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Earlier this week we pointed you to an interview with security guru Bruce Schneier, who has previously advised Lifehacker readers on how to pick secure passwords. Turns out he'll be visiting our shores as a keynote speaker at Linux.conf.au in January.
It has taken more than two years, but the One Laptop Per Child initiative has finally released its much-anticipated laptop: the OLPC XO-1. The XO-1 costs $200 each to donate, but for a limited time — until Dec. 31, 2007 — people can avail themselves of the "Give One, Get One" promotion to give a $399 donation ($200 of which is tax-deductible). This is certainly a different business model in this "me, me, me" holiday season: Instead of buying something for yourself, you buy technology for a child who needs it, with a fringe benefit of a gift laptop for your household.
While I was browsing through the recently posted distributions on some website in search for the newest and greatest, I ran into Paldo. Curious as I am, I’ve downloaded the iso and fired-up a vmware session just to see what’s up with this distribution. And was I impressed? Well, not that much but this one has a lot of potential and it might someday impress all of us. But let’s start with the beginning.
Nigerian schoolchildren no doubt appreciate the innovative little machines that are trickling into Africa via Nicholas Negroponte's One Laptop Per Child program. But IBM thinks the developing world needs a little more processing power to cross the digital divide--about 14,000 times more, by the company's estimation. The computer giant announced Tuesday it will donate one of its BlueGene/P supercomputers to the Center for High Performance Computing in Cape Town, South Africa.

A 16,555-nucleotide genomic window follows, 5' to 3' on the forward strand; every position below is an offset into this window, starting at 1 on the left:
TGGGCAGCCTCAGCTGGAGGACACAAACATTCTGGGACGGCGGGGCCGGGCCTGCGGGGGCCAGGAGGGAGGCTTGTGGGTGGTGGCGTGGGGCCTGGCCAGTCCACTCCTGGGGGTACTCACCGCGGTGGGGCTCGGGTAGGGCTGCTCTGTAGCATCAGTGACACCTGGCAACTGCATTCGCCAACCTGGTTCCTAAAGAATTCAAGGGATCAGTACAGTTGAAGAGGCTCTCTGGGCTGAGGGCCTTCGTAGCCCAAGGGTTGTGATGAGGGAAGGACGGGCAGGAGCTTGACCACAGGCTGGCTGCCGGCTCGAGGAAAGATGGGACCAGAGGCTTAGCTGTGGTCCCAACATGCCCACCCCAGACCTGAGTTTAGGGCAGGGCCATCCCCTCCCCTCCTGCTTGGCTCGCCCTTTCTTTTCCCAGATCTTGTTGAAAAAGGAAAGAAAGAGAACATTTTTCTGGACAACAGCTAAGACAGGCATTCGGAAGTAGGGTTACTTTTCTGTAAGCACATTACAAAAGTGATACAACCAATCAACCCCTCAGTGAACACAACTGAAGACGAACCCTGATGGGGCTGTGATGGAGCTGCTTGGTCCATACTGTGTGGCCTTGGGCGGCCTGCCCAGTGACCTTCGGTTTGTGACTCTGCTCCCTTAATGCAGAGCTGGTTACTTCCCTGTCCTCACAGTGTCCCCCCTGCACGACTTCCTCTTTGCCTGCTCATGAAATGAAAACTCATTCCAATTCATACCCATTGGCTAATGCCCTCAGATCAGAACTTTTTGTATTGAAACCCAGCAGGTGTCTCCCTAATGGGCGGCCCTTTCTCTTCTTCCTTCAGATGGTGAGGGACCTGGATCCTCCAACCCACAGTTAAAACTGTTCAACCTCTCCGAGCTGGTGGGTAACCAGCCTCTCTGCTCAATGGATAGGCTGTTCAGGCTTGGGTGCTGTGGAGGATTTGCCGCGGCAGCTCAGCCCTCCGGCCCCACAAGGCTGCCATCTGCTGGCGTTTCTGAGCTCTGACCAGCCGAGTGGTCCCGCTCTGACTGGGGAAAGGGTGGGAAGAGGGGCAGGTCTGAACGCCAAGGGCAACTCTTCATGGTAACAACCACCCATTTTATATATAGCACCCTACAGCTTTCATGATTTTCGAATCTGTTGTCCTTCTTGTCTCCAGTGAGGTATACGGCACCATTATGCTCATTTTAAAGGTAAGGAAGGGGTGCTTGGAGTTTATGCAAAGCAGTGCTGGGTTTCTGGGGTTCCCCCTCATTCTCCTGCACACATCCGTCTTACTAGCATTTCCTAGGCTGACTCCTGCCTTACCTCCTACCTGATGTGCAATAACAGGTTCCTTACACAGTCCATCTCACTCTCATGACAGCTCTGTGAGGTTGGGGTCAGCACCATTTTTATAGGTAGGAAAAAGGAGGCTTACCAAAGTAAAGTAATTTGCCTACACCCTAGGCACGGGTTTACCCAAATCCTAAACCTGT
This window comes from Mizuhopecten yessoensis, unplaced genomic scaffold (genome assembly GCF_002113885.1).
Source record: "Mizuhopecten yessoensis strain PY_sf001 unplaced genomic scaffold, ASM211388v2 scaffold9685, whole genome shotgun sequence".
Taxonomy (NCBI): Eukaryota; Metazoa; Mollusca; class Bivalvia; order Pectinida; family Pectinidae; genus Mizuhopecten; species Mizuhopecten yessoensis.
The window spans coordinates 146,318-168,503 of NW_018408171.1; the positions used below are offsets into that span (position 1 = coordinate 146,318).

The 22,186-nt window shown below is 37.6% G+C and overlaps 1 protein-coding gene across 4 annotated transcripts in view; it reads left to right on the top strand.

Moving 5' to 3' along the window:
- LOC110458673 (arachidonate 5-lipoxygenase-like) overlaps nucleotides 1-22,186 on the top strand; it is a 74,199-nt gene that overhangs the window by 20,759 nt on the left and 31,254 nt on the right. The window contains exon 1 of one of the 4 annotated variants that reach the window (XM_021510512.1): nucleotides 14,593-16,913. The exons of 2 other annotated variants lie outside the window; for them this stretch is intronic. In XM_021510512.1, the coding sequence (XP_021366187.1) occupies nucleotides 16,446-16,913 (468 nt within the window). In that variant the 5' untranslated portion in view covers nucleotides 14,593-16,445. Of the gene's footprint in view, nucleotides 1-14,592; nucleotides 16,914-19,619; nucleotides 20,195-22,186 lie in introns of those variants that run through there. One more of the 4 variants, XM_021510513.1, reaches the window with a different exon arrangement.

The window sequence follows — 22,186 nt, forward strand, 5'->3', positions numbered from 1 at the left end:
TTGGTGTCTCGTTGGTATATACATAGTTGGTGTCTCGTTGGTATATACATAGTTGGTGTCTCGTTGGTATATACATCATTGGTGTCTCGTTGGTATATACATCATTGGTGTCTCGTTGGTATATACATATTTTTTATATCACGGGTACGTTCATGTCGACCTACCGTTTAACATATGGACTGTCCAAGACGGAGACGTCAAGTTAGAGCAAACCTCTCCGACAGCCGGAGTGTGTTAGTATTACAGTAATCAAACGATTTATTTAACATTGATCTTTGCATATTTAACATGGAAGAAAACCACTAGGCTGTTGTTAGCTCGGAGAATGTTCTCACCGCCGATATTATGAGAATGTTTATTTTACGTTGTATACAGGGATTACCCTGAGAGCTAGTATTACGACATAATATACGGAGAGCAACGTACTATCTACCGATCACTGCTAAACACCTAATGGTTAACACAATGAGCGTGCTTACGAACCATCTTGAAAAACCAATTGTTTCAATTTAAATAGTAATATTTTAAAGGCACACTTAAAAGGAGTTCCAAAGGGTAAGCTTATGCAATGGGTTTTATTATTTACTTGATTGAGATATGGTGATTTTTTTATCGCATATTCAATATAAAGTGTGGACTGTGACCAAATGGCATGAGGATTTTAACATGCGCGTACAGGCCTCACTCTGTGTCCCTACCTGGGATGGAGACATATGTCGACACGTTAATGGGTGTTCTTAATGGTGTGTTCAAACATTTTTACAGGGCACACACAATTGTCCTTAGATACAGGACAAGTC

[Only vaguely related to Linux, but good news nonetheless - Sander]
One question that people who don't know how open-source businesses work is: "How do you make money from open-source software?" SourceForge.net has a new answer to that question: sell services and support to customers using an eBay-like market. SourceForge.net, with millions of monthly visitors, is already one of the world's largest Web sites for open-source development and distribution. What it didn't have, though, was any way for its uses to cash in on their open-source projects. On Dec. 6, that changed forever. Today, SourceForge launched an online marketplace for technology professionals to buy and sell service and support for open-source software.
A recent Forbes review gushed over Zonbu's Linux-based Zonbox network PC. Joining the chorus of other positive reviews, in "Hassle-Free PC" Daniel Lyons writes that he was "blown away" by the performance, stability and ease of use of the eco-friendly, power-thrifty mini-PC. "Zonbu is riding two of tech's hottest trends: open-source software and 'cloud computing,'" writes Lyons. Later, after coming up with only one criticism (his printer wasn't supported), the reviewer concludes, "Zonbu can't edit movies or manage a big photo library, but as a second PC for the kids, the kitchen, or the weekend house where you just need to browse the Web, it's a killer product."